South Park co-creator Trey Parker wrote and directed "Asspen".

"Asspen" was written by series co-creator Trey Parker, who also directed the episode. The episode parodies several movies of the 1980s and 1990s, including Hot Dog... The Movie, Ski School, Ski Patrol, Aspen Extreme, Total Recall, Pet Sematary and Better off Dead.[2] Parker called the episode "really easy to write," as all he had to do was write a version of the underdog sports films the episode was parodying.[3] The episode contains a subplot involving the boys' parents attempting to avoid purchasing a timeshare from two men. While at a story retreat in Whistler, British Columbia, Parker and Stone were repeatedly "harassed" by timeshare salesmen the entire time. This served as the inspiration for the story.[3]

As Stan trains to become a better skier, a song called "Montage", similar to the Giorgio Moroder and Paul Engemann Scarface montage song "Push It to the Limit," is performed by Trey Parker and Matt Stone's band DVDA. The song was later reworked and used by Parker and Stone in Team America: World Police (2004).[4] The episode also features a cover of the song "Take on Me" by Norwegian synthpop band A-ha. The rights to use the song were cleared the morning the episode was set to air.[3]

Reception and release[edit]

Since its original airing "Asspen" has received acclaim from critics. Ashley Burns, writing for Uproxx, praised "Asspen", saying that "I could probably write a book that tries to explain why this is the quintessential South Park episode."[5] Kevin Fitzpatrick, writing for UGO Network, stated that the 1980s sports movies were "perfectly skewered" and that "it'd take a full montage to explain all the things we love about this episode."[6]

Stephen Higham of ranked "Asspen" on a list of the 15 greatest South Park episodes, saying that "whilst the subplot about the kids’ parents getting barraged with inescapable offers by the condo salesmen does get a little repetitive, there are enough jokes in there to keep you entertained. Trey Parker has a real talent for capturing the odd little quirks of human communication and amplifying them to absurd levels of notice-ability until they take over all other aspects of that voice. His talent is especially noteworthy in his performance of these two salesmen." He praised the main plot, saying that "it is twenty minutes of darn good satire" and called the character of Tad "just genius."[7]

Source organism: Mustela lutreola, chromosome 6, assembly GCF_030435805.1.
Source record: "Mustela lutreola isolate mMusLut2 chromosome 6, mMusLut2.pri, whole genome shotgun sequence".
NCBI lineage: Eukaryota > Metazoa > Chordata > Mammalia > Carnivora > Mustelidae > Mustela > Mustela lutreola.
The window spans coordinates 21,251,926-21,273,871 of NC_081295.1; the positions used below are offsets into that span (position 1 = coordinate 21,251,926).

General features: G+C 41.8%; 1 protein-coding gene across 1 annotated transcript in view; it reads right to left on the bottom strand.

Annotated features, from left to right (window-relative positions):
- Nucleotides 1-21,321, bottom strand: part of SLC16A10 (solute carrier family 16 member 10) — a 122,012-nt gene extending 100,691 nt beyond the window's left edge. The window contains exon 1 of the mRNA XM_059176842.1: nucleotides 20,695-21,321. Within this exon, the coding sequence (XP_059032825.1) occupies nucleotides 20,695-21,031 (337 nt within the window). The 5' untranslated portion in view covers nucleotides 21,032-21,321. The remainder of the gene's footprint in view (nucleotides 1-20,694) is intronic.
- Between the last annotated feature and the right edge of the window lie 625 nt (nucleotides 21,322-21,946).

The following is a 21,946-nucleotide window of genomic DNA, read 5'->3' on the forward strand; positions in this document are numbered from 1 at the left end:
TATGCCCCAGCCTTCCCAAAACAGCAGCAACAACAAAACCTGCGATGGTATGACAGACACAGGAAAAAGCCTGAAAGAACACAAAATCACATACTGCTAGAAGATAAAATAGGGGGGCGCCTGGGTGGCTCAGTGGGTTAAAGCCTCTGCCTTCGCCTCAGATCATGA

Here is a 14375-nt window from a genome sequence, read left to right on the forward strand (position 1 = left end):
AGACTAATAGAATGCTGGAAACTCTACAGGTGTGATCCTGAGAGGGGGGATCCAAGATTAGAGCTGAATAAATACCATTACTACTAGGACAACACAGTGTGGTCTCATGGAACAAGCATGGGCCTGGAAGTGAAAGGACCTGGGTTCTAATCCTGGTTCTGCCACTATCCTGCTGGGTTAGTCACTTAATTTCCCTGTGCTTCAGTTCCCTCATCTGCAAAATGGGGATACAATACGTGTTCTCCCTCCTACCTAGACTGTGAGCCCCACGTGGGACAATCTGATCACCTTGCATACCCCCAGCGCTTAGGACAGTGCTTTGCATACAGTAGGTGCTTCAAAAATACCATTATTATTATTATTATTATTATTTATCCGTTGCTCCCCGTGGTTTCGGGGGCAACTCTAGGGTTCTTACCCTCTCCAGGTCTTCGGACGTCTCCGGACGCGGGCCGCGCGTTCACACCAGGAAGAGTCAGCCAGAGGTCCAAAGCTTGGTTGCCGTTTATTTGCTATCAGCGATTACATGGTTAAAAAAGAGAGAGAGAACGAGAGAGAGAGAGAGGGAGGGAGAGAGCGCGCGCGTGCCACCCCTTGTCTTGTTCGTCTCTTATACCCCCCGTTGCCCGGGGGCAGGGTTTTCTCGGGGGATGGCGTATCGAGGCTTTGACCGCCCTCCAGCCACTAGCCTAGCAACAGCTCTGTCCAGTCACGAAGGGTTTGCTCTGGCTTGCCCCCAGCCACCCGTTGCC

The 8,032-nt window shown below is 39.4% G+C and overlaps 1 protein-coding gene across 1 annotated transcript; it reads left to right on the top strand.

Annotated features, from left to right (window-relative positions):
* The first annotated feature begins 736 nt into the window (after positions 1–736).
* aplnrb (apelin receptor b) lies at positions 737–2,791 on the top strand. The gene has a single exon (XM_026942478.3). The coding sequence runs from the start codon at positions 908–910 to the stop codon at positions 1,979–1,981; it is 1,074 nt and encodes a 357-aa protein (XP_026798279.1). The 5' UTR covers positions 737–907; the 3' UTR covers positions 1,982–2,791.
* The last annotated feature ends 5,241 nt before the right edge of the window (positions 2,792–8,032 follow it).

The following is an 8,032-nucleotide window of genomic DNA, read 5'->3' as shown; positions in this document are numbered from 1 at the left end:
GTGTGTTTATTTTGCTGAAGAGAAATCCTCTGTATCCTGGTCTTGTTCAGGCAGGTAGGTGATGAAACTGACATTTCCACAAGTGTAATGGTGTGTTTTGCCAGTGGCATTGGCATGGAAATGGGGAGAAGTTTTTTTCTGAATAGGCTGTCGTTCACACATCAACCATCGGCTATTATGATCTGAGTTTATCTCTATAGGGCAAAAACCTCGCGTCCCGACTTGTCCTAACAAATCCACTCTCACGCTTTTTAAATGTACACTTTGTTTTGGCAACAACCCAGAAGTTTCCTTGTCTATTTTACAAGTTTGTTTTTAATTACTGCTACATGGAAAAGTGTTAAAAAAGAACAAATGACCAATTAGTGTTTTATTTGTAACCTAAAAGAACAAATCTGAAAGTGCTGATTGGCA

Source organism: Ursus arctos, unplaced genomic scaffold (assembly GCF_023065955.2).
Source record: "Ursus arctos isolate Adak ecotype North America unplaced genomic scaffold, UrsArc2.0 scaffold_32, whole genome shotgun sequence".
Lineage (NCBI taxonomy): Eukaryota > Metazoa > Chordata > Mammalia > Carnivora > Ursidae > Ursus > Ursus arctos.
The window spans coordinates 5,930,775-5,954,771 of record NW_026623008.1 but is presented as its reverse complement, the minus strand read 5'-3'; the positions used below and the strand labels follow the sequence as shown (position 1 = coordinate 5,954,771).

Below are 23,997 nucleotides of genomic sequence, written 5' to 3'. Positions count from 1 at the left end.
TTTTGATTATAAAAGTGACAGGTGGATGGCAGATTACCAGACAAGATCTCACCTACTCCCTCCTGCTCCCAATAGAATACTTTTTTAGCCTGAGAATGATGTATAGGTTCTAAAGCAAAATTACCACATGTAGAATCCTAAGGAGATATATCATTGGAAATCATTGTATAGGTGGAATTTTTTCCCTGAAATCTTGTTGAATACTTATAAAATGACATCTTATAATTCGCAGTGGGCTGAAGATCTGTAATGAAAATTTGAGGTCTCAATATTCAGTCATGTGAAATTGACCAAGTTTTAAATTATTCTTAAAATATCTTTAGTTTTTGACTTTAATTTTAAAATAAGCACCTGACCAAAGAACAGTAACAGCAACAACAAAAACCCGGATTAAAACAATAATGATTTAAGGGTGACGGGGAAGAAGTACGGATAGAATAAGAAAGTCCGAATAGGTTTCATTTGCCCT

Along with the other episodes from the sixth season, "Asspen" was released on home video as part of South Park - The Complete Sixth Season by Paramount on October 11, 2005.[8]

"Asspen", along with the sixteen other episodes from South Park: the Complete Sixth Season, were released on a three-disc DVD set in the United States on October 11, 2005. The sets included brief audio commentaries by Parker and Stone for each episode. IGN gave the season a rating of 9/10.[9]


  1. ^ "South Park (season 6)". IGN. Retrieved February 24, 2012. 
  2. ^ "Southparkstudios FAQ". South Park Studios. Accessed November 17, 2008
  3. ^ a b c Trey Parker, Matt Stone (2008). South Park: The Complete Sixth Season: "Asspen" (DVD). Comedy Central. 
  4. ^ "Southparkstudios FAQ". South Park Studios. Accessed December 2, 2008
  5. ^ Burns, Ashley. "Sports On TV: South Park's 20 Greatest Sports Moments". Uproxx. Retrieved 21 September 2013. 
  6. ^ Fitzpatrick, Kevin. "Asspen - South Park's Best Parodies". UGO Network. Archived from the original on 23 September 2013. Retrieved 21 September 2013. 
  7. ^ Higham, Stephen. "South Park: 15 Greatest Ever Episodes". Retrieved 21 September 2013. 
  8. ^ Jane, Ian. "South Park - The Complete Sixth Season : DVD Talk Review of the DVD Video". DVD Talk. Retrieved 21 September 2013. 
  9. ^ Schorn, Peter (February 26, 2009). "South Park: The Complete Sixth Season DVD Review". IGN. Retrieved January 25, 2017.